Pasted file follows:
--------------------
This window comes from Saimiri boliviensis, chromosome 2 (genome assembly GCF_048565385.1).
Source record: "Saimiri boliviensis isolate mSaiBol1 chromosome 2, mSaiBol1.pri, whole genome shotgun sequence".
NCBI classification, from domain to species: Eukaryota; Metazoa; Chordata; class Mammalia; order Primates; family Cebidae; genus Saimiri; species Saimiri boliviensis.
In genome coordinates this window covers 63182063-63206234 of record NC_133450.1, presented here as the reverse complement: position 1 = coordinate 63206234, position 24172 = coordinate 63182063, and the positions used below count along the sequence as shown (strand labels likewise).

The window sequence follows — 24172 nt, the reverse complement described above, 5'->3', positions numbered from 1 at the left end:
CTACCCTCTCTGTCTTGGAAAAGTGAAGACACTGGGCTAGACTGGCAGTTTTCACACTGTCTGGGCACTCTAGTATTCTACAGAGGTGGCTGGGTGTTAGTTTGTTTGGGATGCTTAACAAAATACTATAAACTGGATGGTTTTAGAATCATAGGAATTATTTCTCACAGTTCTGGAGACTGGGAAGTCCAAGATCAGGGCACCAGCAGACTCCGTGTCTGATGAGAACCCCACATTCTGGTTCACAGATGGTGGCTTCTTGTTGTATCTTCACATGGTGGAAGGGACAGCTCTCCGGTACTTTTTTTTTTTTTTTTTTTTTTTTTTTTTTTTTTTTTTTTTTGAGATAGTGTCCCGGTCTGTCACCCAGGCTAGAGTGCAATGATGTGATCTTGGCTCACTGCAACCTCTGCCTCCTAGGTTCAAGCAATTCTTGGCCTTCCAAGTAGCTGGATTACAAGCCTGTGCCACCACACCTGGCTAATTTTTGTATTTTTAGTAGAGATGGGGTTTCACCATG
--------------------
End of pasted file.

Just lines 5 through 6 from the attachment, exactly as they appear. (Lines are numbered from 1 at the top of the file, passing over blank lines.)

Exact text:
The window sequence follows — 24172 nt, the reverse complement described above, 5'->3', positions numbered from 1 at the left end:
CTACCCTCTCTGTCTTGGAAAAGTGAAGACACTGGGCTAGACTGGCAGTTTTCACACTGTCTGGGCACTCTAGTATTCTACAGAGGTGGCTGGGTGTTAGTTTGTTTGGGATGCTTAACAAAATACTATAAACTGGATGGTTTTAGAATCATAGGAATTATTTCTCACAGTTCTGGAGACTGGGAAGTCCAAGATCAGGGCACCAGCAGACTCCGTGTCTGATGAGAACCCCACATTCTGGTTCACAGATGGTGGCTTCTTGTTGTATCTTCACATGGTGGAAGGGACAGCTCTCCGGTACTTTTTTTTTTTTTTTTTTTTTTTTTTTTTTTTTTTTTTTTTTGAGATAGTGTCCCGGTCTGTCACCCAGGCTAGAGTGCAATGATGTGATCTTGGCTCACTGCAACCTCTGCCTCCTAGGTTCAAGCAATTCTTGGCCTTCCAAGTAGCTGGATTACAAGCCTGTGCCACCACACCTGGCTAATTTTTGTATTTTTAGTAGAGATGGGGTTTCACCATG